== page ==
Of all American music, The Blues
have been left most strictly alone. Scarcely a musical
innovator - from early jazz through swing through
bop through far out - has had the raw bravery or,
perhaps,the imagination to tamper with the old 12-bar
structure which has always stood solidly as a sort
of edifice - like a Corinthian Column or a Chicago
Condon. But now Hal Schaefer, one of our most inventive
and thoughtful talents, hangs some new clothes, in
varied hues, on the old frame.
In Ten Shades of Blue, Schaefer
proves that The Blues needn't be primitive and needn't
even be historically hidebound. Yet never once does
he deface the original basic premise just for the
sake of change. As modern and as unusual as this album
is, there is more of old blues in it than can be found
in many of the "traditional" versions. A
case in point? Experimenting with W.C. Handy's 1909
Memphis Blues he is careful, if you will
listen, to play the "first jazz break" exactly
as scored by Handy.
Also, in the opening of Harold Arlen's
I've Got a Right to Sing the Blues, the tempo
is not Schaefer's alone. It was, originally, Arlen's
and is so marked. To most of us, whose memories and
ears are attuned to the great gravelling of the great
Satchel-mouth with this song, this may come as - at
least - a mild surprise. The inventiveness and exploration
values of the songs, however, are clearly discernible
in both treatment and technique. It is doubtful that,
in the long and glorious history of The Blues, anyone
has figured out quite such paradoxical musical effects.
You will hear, for instance, and
possibly be startled by, Ted Sommer using such non-Blues
instruments as finger cymbals, percussion, tympani
and triangle. Yet each, as used, seems to have been
just what one Blues or another has been awaiting and
needing for a couple of generations.
From the physical standpoint, Schaefer's
group for this record numbers about right. With himself
at his piano, here is Morty Lewis on tenor and bass
clarinet, Chet Amsterdam on bass, Charlie Persip at
the drums and Sommer for the surprises. These men
have no trouble in taking the familiar Tin Roof
Blues right into today. Schaefer manages to give
his own Blues for My Leah exactly the shade
he wants. A shade he describes as "almost golden,"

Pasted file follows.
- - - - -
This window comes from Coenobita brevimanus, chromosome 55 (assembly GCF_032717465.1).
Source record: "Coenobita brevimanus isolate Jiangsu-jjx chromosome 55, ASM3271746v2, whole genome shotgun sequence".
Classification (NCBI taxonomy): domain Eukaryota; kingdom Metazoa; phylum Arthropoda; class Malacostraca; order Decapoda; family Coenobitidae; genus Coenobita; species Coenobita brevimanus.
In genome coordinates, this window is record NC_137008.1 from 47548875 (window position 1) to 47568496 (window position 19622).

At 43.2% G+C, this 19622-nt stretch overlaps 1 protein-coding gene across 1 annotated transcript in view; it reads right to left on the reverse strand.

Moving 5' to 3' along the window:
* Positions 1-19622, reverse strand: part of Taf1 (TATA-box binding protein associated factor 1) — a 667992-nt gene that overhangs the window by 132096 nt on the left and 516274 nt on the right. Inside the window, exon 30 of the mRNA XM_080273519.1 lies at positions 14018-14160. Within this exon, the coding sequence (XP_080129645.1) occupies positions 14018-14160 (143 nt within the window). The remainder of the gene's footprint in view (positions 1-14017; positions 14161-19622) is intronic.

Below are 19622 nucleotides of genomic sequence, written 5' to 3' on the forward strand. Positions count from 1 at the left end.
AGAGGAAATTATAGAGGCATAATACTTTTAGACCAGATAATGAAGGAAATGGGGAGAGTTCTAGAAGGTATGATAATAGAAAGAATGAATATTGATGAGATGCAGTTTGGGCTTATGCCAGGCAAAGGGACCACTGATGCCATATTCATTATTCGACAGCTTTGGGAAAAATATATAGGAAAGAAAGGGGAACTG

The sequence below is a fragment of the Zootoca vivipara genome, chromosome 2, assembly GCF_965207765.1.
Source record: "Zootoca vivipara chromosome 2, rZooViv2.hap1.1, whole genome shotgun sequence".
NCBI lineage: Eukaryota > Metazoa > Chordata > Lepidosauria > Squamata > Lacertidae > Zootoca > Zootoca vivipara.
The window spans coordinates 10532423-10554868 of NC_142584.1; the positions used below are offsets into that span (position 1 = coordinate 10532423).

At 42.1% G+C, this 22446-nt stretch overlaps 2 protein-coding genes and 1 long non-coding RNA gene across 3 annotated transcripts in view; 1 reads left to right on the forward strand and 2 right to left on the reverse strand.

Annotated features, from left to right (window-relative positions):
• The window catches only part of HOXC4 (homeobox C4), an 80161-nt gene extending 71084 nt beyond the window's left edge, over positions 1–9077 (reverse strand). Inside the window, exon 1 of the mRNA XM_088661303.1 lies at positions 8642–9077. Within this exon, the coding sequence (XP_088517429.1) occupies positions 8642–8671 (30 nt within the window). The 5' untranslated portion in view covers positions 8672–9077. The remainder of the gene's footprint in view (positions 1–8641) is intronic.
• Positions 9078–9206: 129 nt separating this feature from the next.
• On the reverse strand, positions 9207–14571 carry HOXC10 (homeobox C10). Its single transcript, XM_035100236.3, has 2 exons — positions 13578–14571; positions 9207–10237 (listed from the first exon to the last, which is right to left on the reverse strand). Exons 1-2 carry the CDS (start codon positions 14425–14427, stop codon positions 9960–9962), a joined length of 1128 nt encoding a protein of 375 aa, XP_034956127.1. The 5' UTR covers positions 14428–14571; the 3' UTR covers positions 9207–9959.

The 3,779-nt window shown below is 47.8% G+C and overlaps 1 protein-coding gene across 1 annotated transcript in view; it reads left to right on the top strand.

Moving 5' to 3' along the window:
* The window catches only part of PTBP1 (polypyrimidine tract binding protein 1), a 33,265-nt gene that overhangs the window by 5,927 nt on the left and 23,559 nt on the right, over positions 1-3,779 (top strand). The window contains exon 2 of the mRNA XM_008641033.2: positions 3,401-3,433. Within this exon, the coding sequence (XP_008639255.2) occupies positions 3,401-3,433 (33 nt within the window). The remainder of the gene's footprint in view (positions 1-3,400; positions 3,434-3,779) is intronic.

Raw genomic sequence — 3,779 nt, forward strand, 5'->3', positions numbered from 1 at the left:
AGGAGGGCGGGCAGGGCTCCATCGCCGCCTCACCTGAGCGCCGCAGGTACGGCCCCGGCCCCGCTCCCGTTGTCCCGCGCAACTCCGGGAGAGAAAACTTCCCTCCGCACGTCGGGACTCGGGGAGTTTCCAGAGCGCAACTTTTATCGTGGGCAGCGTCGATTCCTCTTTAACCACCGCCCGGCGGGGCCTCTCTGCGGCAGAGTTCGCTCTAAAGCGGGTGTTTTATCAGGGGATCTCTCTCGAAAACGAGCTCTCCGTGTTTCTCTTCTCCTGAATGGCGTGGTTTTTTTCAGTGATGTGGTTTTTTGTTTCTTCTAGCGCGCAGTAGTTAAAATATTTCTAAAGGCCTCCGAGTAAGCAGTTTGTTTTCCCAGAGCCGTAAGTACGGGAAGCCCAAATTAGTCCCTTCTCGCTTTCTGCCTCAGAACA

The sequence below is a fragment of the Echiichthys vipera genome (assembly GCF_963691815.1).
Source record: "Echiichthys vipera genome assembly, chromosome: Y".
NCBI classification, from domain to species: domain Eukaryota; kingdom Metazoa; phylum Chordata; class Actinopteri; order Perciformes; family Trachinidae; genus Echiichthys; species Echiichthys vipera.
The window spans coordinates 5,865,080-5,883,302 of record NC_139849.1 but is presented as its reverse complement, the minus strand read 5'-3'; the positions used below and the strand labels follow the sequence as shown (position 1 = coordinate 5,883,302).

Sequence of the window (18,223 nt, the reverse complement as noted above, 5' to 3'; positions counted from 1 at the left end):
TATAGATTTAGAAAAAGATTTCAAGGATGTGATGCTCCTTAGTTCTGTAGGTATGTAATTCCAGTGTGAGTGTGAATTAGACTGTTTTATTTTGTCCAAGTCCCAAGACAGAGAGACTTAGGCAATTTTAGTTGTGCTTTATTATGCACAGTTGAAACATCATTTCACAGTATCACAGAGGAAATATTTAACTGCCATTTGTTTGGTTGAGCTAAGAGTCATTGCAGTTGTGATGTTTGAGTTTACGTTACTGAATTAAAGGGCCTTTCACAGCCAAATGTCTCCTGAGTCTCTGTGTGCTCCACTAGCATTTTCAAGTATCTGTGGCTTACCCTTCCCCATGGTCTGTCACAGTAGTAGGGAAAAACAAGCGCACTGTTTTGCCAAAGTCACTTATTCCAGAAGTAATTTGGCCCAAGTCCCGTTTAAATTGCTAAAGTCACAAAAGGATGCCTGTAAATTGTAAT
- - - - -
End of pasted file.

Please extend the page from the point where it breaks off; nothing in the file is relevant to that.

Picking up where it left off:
possibly the best description. And for further inventiveness,
this surely must be the first time anybody has heard
a superior bass solo dominate the familiar and, to
the modern ear, somewhat monotonous Bye Bye Blues.
From the point of view of composition
and arrangement, probably the most surprising and
satisfying effect Schaefer has managed is to somehow,
unbelievably, get the sound of almost a full brass
section out of tympani. And in some of the solos,
notably the bass and bass clarinet, his men have the
courage to use instrumental tones above, below and
beyond the call of duty.
Blues, to the traditionalist, almost
screams for a vocal. There are none on this record
and, as one mild voice, I'm glad. I am probably all
alone, but the historic Blues vocals never moved me
far. From Jelly Roll to Joe Turner, a Blues lyric
to me consists of one line repeated until exhaustion
and then another single line tossed in - tossed in
from Outer Space, usually.
Hal Schaefer was a natural for this
interesting and fulfilling musical experiment. He
is one of our newer-type musicians dedicated to jazz
who, like so many of today's and tomorrow's sound
workmen, has not only had a thorough education but
has worked in just about every field of music and
learned something from each.
He has recorded, written and arranged
for his own groups and for others. His Hal Schaefer
in the Jazz Workshop recently gave us a clear
look at his versatility and creativeness and with
his showcase of Great Songs from United Artists
Pictures, United Artists UAL 30001-S,he proved
that he could bring brightness of imagination and
bubbling innovation to songs which in other treatments
had become, to put it squarely, otherwise stuck in
the musical ear of the nation.
Schaefer has played piano for himself
and for many top vocalists. He has worked daytimes
in the film studio and nightimes in the cellar clubs.
Recently he has channelled his work almost totally
toward creating. Three songs in this album - Caribbean
Blues, Blues for My Leah and Blues
for Goin' Home are his own contributions. All
of them, I think, would satisfy even Mr. Crump, the
hero of Memphis Blues who wouldn't stand
for any "easy riders" hangin' around.
Author of the nationally syndicated column, Dream